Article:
Critics are attacking Ben Bernanke from all sides. Most recently, some have been arguing that the Federal Reserve chairman did a poor job of explaining how the central bank would cut back its massive bond-buying campaign, sending markets around the world into a tizzy. Before that, Bernanke's detractors argued that his aggressive monetary policies were producing bubbles in both the stock and housing markets and were setting the stage for damaging inflation in the future.
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Yet a close look at the evidence reveals something quite different: The Fed's accommodative policy has helped the U.S. achieve one of the strongest recoveries among the developed nations. But the strength of the stock and housing markets is now based on fundamental economic developments, not just Fed policy.
The stock and housing markets are nowhere near bubble territory. Stocks are trading near their average historical ratio of price to earnings and are still cheap when compared with bonds and cash. And housing prices are still well below the bubble highs of 2005. Driving the housing market are record-low interest rates and record-high "affordability," an index of mortgage costs relative to average family income.
It's hard to overemphasize the importance of the housing market and home prices to the health of the economy. Home equity is still the average American family's most important asset. And thanks to the rising stock market, it's far more pleasant to look at quarterly 401(k) statements than it was four years ago. Indeed, the recovering stock and housing markets are a major reason the U.S. economy is still growing while others are faltering.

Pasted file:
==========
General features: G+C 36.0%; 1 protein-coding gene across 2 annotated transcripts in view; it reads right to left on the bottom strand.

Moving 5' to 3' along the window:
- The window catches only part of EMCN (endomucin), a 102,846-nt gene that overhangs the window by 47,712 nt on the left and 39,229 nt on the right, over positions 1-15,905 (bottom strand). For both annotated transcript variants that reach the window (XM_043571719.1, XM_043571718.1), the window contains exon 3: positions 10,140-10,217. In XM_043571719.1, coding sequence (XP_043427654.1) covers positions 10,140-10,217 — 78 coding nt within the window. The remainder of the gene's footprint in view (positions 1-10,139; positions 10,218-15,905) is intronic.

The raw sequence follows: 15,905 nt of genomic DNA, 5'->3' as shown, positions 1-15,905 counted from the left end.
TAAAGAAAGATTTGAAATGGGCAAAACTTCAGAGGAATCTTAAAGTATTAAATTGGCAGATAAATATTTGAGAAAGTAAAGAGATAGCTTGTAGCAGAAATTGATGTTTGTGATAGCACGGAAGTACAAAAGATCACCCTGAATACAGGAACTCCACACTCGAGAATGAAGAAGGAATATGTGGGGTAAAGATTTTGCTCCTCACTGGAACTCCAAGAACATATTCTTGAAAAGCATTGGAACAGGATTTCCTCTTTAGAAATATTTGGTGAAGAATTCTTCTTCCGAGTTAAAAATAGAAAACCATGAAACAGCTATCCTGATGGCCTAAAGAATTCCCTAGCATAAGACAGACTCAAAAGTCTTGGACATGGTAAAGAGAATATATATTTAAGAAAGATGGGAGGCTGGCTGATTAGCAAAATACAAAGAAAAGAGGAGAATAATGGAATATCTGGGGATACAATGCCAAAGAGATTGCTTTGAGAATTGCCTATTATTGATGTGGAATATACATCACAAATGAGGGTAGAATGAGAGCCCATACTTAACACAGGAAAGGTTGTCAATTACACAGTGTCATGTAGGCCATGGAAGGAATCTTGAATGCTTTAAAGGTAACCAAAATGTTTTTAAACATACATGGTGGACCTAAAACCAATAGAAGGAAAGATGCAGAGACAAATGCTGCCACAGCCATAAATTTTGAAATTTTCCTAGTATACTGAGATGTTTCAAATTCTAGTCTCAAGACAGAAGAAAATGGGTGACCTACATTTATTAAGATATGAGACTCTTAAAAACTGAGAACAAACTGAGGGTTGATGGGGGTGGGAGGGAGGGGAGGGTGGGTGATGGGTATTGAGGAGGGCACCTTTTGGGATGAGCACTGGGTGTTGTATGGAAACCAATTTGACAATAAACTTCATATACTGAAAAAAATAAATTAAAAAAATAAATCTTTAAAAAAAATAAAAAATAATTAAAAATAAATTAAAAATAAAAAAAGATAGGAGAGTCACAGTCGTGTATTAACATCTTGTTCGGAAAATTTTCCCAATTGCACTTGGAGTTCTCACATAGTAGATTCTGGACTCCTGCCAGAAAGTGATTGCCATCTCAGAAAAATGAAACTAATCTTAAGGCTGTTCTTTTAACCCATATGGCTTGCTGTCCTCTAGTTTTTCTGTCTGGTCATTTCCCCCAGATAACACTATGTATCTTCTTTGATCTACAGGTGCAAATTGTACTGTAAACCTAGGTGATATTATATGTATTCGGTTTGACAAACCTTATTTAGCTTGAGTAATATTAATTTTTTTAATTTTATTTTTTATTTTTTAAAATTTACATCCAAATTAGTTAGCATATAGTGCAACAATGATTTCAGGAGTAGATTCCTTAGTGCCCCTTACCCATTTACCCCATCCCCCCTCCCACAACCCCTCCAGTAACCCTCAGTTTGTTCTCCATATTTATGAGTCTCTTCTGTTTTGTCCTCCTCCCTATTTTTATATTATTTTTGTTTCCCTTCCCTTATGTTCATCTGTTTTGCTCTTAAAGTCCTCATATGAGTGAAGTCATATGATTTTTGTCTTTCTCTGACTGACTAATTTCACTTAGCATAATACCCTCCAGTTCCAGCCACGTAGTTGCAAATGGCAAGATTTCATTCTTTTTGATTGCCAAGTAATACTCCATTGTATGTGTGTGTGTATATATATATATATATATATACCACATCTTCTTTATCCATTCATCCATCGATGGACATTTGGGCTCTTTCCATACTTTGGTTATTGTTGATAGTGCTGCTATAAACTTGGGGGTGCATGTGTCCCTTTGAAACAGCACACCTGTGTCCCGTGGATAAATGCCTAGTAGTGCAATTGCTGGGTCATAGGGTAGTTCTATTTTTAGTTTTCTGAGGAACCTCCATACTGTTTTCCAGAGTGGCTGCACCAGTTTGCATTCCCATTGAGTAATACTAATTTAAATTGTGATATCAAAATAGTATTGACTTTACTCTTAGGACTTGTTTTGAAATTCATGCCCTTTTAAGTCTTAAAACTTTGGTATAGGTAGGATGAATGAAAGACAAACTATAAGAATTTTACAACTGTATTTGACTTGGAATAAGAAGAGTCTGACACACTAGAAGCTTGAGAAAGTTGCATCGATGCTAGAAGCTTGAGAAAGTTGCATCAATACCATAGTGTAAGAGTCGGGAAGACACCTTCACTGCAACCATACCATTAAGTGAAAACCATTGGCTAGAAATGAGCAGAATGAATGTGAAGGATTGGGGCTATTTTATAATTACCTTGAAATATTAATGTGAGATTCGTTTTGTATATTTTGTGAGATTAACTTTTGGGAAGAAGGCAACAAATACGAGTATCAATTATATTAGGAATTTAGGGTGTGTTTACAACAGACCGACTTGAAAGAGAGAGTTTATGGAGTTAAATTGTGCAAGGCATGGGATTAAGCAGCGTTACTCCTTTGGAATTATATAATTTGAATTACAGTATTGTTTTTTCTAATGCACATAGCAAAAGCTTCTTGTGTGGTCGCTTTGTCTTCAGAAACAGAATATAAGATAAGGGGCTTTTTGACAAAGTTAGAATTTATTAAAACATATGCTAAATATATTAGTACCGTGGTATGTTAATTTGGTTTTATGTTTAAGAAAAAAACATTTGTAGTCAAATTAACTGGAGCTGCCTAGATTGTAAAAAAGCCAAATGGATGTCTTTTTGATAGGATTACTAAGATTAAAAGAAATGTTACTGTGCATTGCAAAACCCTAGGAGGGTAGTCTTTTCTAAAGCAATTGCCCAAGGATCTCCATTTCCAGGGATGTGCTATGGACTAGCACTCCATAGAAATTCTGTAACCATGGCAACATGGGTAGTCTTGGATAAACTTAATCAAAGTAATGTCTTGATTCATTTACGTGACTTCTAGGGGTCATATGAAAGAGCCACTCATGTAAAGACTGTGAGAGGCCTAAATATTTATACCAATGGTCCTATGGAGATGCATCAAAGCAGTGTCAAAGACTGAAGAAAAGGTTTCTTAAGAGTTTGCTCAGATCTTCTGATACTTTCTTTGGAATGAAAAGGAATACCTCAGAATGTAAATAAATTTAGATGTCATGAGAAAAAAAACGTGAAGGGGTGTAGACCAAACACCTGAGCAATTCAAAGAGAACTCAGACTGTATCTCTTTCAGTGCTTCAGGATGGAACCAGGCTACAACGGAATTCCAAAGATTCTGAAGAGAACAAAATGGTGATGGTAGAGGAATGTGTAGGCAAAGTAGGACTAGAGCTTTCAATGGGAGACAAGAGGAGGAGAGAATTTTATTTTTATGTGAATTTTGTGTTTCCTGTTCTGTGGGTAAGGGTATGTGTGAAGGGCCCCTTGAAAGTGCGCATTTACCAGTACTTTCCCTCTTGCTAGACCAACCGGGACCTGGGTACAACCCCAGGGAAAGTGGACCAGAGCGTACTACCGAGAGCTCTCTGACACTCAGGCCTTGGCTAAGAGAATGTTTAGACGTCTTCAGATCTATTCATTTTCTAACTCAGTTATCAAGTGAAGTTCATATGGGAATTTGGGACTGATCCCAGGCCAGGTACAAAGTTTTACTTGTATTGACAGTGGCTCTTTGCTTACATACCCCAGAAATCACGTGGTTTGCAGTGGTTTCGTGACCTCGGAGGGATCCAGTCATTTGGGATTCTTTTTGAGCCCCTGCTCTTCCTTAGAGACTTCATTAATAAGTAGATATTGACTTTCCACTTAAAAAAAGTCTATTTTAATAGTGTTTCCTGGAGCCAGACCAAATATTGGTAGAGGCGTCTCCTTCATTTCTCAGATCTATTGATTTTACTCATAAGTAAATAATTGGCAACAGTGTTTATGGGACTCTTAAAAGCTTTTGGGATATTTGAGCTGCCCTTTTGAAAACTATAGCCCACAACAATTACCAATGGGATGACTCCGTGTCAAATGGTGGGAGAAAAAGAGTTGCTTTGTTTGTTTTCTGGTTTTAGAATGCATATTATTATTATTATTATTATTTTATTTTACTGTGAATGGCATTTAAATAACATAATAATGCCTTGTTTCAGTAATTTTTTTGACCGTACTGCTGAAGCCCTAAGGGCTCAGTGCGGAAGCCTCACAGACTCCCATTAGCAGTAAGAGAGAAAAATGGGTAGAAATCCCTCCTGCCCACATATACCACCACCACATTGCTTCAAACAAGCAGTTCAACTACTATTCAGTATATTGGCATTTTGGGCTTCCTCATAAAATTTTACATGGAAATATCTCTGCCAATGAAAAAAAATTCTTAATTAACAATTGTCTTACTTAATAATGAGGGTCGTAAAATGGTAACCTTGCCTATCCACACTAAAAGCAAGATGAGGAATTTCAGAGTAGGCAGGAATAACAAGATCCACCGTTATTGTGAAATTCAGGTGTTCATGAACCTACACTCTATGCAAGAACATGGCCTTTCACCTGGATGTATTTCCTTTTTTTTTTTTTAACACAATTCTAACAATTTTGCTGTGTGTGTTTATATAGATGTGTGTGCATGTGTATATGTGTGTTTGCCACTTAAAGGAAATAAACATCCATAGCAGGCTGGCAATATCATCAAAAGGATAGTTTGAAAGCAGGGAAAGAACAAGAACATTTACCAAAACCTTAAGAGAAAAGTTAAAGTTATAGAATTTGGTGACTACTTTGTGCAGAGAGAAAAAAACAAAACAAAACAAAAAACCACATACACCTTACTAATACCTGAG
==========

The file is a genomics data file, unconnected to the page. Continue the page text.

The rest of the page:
Fed critics concede these points but argue that all the positive developments are the result of the low interest rates the Fed has engineered. But low rates also reflect fundamental changes in the economy--namely, slower growth and both aging baby-boomers and pension funds shifting money from stocks to bonds. Although rates will rise as the economy strengthens (indeed, the yield of the benchmark ten-year Treasury bond has climbed by almost a full percentage point since early May), it is likely that these powerful forces will keep them relatively low for years to come.
Critics also charge that the Fed's policy of flooding the banking system with reserves, which it uses to buy long-term government bonds, could cause inflation to surge. To be sure, the Fed has more than tripled its balance sheet and created nearly $2 trillion of excess reserves since the financial crisis. But when the time comes to unwind this liquidity, the Fed need not sell all its bonds. It could absorb most of the excess by raising the amount of reserves banks must set aside to cover deposits--a powerful monetary tool that has lain dormant for years. By raising required reserves, the Fed can begin tightening without unduly pressuring the bond market.
Prices under control. Despite all of the monetary easing, inflation has been declining, not increasing. Inflation has remained low because the liquidity the Fed created is not being spent. Rather, it's being held as excess reserves by banks, and businesses and individuals are hanging on to cash. Without the Fed's actions, Americans would be facing the same kind of deflation we suffered in the Great Depression, with disastrous economic consequences.
Moreover, it is wrong to argue that the Fed has abandoned its battle against inflation. Under Bernanke, the Fed established for the first time a long-term target for inflation (2%) and a short-term inflation trigger (2.5%) for when the central bank would begin to tighten monetary policy.
I have not agreed with all of Bernanke's actions. But I believe his strategy for dealing with the financial crisis was correct and that his current policy, which has garnered so much criticism, is the right response to a sluggish recovery. The gains we see now are based on improving fundamentals and rising consumer confidence. These gains will continue even when the Fed takes its foot off the monetary gas pedal.
Columnist Jeremy J. Siegel is a professor at the University of Pennsylvania's Wharton School and the author of Stocks for the Long Run and The Future for Investors.